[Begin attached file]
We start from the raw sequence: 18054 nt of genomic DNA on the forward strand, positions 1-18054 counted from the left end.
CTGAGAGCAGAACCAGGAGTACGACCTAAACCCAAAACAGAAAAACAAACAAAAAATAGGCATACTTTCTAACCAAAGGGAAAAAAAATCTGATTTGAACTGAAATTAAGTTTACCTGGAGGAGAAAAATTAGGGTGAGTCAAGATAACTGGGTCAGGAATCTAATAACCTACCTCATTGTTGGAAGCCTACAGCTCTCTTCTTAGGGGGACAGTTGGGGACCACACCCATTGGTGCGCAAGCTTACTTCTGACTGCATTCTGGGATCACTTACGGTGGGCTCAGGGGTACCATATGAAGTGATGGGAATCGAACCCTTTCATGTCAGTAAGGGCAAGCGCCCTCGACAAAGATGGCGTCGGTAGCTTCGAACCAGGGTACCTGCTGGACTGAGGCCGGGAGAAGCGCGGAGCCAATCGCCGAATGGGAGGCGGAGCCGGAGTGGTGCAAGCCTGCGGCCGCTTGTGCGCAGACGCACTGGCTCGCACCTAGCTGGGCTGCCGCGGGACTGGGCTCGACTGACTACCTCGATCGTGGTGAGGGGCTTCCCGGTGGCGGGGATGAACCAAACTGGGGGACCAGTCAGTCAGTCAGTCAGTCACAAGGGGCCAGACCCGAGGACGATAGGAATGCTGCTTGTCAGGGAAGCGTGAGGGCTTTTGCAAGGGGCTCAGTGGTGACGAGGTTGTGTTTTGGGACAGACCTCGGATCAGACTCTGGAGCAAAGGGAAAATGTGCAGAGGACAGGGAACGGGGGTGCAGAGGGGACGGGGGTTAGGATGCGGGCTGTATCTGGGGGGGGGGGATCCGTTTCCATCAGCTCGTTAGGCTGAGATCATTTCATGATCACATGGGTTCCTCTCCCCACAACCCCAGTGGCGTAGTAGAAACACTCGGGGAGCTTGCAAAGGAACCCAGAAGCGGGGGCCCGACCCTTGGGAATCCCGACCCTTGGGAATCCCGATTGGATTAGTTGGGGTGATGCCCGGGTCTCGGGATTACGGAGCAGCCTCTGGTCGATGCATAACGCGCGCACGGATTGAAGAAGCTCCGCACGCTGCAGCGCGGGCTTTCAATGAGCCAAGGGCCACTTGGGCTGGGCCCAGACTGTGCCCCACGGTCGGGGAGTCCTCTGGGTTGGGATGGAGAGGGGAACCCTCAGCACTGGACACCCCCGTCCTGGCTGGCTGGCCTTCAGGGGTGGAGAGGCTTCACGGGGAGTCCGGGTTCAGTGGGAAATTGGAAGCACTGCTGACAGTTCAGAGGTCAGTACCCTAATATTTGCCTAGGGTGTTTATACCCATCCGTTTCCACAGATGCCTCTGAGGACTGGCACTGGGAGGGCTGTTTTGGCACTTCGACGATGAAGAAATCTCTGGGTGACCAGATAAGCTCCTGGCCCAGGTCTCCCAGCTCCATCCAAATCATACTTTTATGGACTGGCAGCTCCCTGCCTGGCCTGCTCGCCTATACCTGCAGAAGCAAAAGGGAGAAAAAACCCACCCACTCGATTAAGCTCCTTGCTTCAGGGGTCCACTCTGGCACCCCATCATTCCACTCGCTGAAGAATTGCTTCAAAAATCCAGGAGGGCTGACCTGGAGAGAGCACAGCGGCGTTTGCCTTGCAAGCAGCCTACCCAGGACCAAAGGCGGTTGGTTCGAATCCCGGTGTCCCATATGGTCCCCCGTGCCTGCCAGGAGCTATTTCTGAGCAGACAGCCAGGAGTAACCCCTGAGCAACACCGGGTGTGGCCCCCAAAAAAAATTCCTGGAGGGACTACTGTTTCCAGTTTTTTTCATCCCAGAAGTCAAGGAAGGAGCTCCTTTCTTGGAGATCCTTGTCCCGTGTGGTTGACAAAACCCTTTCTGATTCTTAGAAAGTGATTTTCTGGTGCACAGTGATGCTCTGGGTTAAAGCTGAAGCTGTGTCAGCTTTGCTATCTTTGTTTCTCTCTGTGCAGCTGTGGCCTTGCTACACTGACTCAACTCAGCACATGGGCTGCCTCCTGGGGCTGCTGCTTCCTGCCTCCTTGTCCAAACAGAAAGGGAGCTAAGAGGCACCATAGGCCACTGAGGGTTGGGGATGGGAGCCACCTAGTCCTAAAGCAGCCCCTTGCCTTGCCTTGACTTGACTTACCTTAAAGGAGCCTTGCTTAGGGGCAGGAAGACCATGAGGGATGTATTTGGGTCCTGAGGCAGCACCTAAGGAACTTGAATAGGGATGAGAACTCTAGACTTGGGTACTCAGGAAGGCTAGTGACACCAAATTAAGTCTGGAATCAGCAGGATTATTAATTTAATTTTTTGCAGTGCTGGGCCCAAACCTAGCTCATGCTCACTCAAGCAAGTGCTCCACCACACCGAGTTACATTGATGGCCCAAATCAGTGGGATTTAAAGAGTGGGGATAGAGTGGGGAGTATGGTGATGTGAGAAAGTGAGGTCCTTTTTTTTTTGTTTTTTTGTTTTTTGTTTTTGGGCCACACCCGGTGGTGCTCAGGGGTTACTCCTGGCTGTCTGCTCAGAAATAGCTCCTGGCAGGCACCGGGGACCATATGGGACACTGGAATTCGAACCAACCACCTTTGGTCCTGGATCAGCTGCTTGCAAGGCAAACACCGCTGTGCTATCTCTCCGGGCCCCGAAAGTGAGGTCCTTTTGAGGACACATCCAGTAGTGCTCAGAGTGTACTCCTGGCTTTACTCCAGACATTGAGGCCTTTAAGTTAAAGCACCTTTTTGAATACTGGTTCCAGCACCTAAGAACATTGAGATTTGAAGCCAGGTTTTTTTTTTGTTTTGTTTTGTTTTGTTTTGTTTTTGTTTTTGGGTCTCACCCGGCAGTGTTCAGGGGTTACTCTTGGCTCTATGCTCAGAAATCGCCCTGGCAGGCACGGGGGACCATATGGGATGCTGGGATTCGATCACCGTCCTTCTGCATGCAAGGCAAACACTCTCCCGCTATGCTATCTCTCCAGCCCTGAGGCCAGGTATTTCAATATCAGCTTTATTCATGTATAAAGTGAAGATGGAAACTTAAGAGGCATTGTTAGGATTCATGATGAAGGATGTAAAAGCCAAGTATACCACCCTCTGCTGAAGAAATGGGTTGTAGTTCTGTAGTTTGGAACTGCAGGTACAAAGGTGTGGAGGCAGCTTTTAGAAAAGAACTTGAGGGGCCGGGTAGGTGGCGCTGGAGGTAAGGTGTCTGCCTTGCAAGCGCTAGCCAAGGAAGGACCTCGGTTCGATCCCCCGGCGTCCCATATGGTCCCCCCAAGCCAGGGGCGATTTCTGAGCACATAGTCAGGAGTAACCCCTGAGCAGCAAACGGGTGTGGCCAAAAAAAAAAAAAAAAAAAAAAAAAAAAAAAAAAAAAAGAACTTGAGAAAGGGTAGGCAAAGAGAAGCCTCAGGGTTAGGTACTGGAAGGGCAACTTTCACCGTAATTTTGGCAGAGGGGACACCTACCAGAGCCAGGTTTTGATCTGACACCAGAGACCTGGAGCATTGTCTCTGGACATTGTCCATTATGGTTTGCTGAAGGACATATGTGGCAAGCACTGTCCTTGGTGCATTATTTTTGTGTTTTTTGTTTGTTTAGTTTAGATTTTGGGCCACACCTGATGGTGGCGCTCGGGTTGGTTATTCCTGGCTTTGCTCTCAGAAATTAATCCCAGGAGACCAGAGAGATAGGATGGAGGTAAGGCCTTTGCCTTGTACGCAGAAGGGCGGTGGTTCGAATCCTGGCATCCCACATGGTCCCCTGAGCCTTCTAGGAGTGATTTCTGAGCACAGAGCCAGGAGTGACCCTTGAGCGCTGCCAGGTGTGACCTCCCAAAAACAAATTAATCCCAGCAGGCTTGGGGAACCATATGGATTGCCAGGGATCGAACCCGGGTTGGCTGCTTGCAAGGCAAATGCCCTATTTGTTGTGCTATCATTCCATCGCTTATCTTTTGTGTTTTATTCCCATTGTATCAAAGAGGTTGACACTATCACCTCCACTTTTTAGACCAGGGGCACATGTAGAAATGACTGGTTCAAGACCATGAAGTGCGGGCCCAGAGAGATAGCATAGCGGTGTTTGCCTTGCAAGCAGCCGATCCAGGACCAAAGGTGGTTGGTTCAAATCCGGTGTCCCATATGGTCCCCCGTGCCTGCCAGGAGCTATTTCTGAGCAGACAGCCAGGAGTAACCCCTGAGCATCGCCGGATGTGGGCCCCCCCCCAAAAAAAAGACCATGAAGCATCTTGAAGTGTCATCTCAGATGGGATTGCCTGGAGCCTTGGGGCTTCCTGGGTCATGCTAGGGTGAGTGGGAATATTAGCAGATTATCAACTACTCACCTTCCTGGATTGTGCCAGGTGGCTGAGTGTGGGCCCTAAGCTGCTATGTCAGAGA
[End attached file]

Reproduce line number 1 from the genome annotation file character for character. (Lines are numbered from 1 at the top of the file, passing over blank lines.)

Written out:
We start from the raw sequence: 18054 nt of genomic DNA on the forward strand, positions 1-18054 counted from the left end.